United States District Court, M.D. Tennessee, Nashville Division
ALTRUIST, LLC, an Arizona limited liability company, Petitioner,
MEDEX PATIENT TRANSPORT, LLC, a Tennessee limited liability company, KLEIN CALVERT, KYLE CALVERT, Respondents,
SUSAN K. BIGELOW, JOANNA MILKOVICH, Counter-Respondents.
WAVERLY D. CRENSHAW, JR. CHIEF UNITED STATES DISTRICT JUDGE.
before the Court are conflicting requests: (1)
Petitioner's Petition to Confirm Arbitration Award (Doc.
No. 1); and (2) Respondents' Motion to Vacate Arbitration
Award (Doc. No. 12). For the reasons that follow, the
arbitration award will be confirmed.
October 23, 2014, Altruist, LLC and Medex Patient Transport,
LLC (doing business as Caliber Patient Care)
(“Medex”) entered into a Franchise Agreement
relating to the provision of emergency medical transportation
services. The Franchise Agreement provided that all disputes,
except for those involving intellectual property rights or
claims for injunctive relief, were to be settled by binding
arbitration in accordance with the Commercial Arbitration
Rules of the American Arbitration Association
filed a demand for arbitration on May 27, 2016, alleging
intentional misrepresentation/fraud in the inducement,
negligent misrepresentation, breach of contract, breach of
the covenant of good faith and fair dealing, violation of the
Tennessee Consumer Protection Act (“TCPA”), and
misrepresentation by concealment. It sought rescission,
punitive damages, and attorney's fees.
claims were arbitrated from April 25 through 28, 2017. On
July 5, 2017, an AAA arbitrator issued an Interim Award that
resolved all claims, except the award of attorney's fees,
which required further briefing as to the amount.
Interim Award, the arbitrator found in favor of Altruist and
its co-owners, Susan K. Bigelow and Joanna Milkovich, on
three grounds - breach of the contract, fraudulent
inducement, and violation of the TCPA. He also found
rescission under the TCPA to be appropriate, and awarded
$235, 611.71 (representing damages, interest, AAA fees, and
the arbitrator's fees and expenses), of which $29, 968.94
had already been paid. The award was assessed against Medex
d/b/a Caliber and its owners, Klein and Kyle Calvert.
Final Award (“Award”) assessing an additional
$211, 015.81 in attorney's fees and costs was rendered on
August 14, 2017, making the total $416, 758.58. Respondents
seek to vacate the award on the ground that the arbitrator
manifestly disregarded the law in various respects. Altruist
requests confirmation of the award, attorney's fees for
having to defend this action, and post-judgment interest at a
rate set by Tennessee statute.
Standard of Review
Federal Arbitration Act (‘FAA') expresses a
presumption that arbitration awards will be confirmed.”
Nationwide Mut. Ins. Co. v. Home Ins. Co., 429 F.3d
640, 643 (6th Cir. 2005). Towards that end, “[w]hen
courts are called on to review an arbitrator's decision,
the review is very narrow; it is one of the narrowest
standards of judicial review in all of American
jurisprudence.” Samaan v. Gen. Dynamics Land Sys.,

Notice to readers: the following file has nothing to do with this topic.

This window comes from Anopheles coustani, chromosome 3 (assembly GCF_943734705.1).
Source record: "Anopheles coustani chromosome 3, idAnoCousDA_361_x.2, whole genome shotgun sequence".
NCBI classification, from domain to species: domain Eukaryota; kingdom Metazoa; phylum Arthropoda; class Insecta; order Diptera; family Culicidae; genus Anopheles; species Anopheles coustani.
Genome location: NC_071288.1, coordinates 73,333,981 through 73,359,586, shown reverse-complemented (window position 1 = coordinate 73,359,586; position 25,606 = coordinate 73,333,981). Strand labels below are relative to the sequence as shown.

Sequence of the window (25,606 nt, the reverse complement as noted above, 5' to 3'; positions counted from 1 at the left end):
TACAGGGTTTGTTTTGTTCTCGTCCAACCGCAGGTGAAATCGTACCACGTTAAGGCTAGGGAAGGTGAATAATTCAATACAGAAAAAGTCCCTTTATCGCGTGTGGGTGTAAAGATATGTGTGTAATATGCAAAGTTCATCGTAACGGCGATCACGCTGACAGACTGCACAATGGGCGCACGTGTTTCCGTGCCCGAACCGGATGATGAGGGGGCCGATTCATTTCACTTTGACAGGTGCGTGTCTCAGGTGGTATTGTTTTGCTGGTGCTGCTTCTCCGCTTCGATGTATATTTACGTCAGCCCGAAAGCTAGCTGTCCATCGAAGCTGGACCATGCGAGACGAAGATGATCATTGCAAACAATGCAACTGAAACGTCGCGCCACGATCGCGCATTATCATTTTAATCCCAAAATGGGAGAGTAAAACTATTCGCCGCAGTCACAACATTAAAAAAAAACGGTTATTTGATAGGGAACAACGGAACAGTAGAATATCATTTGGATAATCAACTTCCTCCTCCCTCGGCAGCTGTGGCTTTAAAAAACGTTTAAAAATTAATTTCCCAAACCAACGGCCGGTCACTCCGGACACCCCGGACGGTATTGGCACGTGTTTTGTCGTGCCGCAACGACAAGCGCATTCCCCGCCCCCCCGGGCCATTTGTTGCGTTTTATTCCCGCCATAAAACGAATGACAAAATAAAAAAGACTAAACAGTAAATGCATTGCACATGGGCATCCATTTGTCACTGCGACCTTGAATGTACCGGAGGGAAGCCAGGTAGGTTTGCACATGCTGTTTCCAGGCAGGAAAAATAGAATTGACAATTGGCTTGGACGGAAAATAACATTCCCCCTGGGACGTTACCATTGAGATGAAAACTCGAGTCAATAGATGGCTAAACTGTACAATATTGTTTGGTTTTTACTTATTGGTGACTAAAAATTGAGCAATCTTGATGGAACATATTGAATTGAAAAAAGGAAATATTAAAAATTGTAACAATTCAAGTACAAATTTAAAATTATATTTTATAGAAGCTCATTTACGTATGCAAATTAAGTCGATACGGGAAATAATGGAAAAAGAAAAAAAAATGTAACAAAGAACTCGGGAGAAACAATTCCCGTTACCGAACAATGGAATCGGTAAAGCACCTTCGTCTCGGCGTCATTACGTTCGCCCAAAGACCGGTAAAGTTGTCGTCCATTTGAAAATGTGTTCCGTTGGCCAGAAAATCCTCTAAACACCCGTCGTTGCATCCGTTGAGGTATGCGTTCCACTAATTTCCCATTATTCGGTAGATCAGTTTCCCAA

Inc., 835 F.3d 593, 600 (6th Cir. 2016).
itself provides four grounds for vacating an award:
(1) where the award was procured by corruption, fraud, or
(2) where there was evident partiality or corruption in the
arbitrators, or either of them;
(3) where the arbitrators were guilty of misconduct in
refusing to postpone the hearing, upon sufficient cause
shown, or in refusing to hear evidence pertinent and material
to the controversy; or of any other misbehavior by which the
rights of any party have been prejudiced; or
(4) where the arbitrators exceeded their powers, or so
imperfectly executed them that a mutual, final, and definite
award upon the subject matter submitted was not made.
9 U.S.C.A. § 10.
circuits have recognized “manifest disregard of the
law” as a further ground for vacatur of an arbitration
award, either as a collective shorthand for the enumerated
grounds, see McCarthy v. Citigroup Glob. Markets
Inc., 463 F.3d 87, 91 (1st Cir. 2006), or as an
independent factor, see Kyocera Corp. v. Prudential-Bache
Trade Servs., Inc., 341 F.3d 987, 998 (9th Cir. 2003).
In Hall St. Assoc., L.L.C. v. Mattel, Inc., 552 U.S.
576, 585 (2008), however, the Supreme Court cautioned against
treating this “supposed addition . . . as the
camel's nose” for further expansion.
Hall Street, the Sixth Circuit has stated in
dicta that “[w]hether ‘manifest
disregard of the law' may still supply a basis for
vacating an arbitrator's award as ‘a judicially
created supplement to the enumerated forms of FAA relief . .
is an open question.'” Samaan, 835 F.3d at
600. Nevertheless some panels have “held that despite
the Supreme Court's language in Hall Street, the
‘manifest disregard' doctrine remains a viable
ground for attacking an arbitrator's decision.”
Marshall v. SSC Nashville Operating Co.,
LLC, 686 Fed.Appx. 348, 352 (6th Cir. 2017).
Coffee Beanery, Ltd. v. WW, L.L.C., 300 Fed.Appx.
415, 418-19 (6th Cir. 2008), for example, the court
considered “manifest disregard, ” observing that
Hall Street addressed efforts by “private
parties to supplement by contract the FAA's statutory
grounds for vacatur, ” and that, while “the
Supreme Court significantly reduced the ability of federal
courts to vacate arbitration awards for reasons other than
those specified in 9 U.S.C. § 10, . . . it did not
foreclose federal courts' review for an arbitrator's
manifest disregard of the law.” Likewise, in Grain
v. Trinity Health, Mercy Health Servs. Inc., 551 F.3d
374, 380 (6th Cir. 2008), the Sixth Circuit considered
“manifest necessity” as a factor, noting that,
while the Supreme Court's “reference to the
‘exclusive' statutory grounds for obtaining relief
casts some doubt on the continuing vitality of [this]
theory” as an additional factor, the “Supreme
Court suggested manifest disregard” could still be used
as a “shorthand” for the enumerated factors.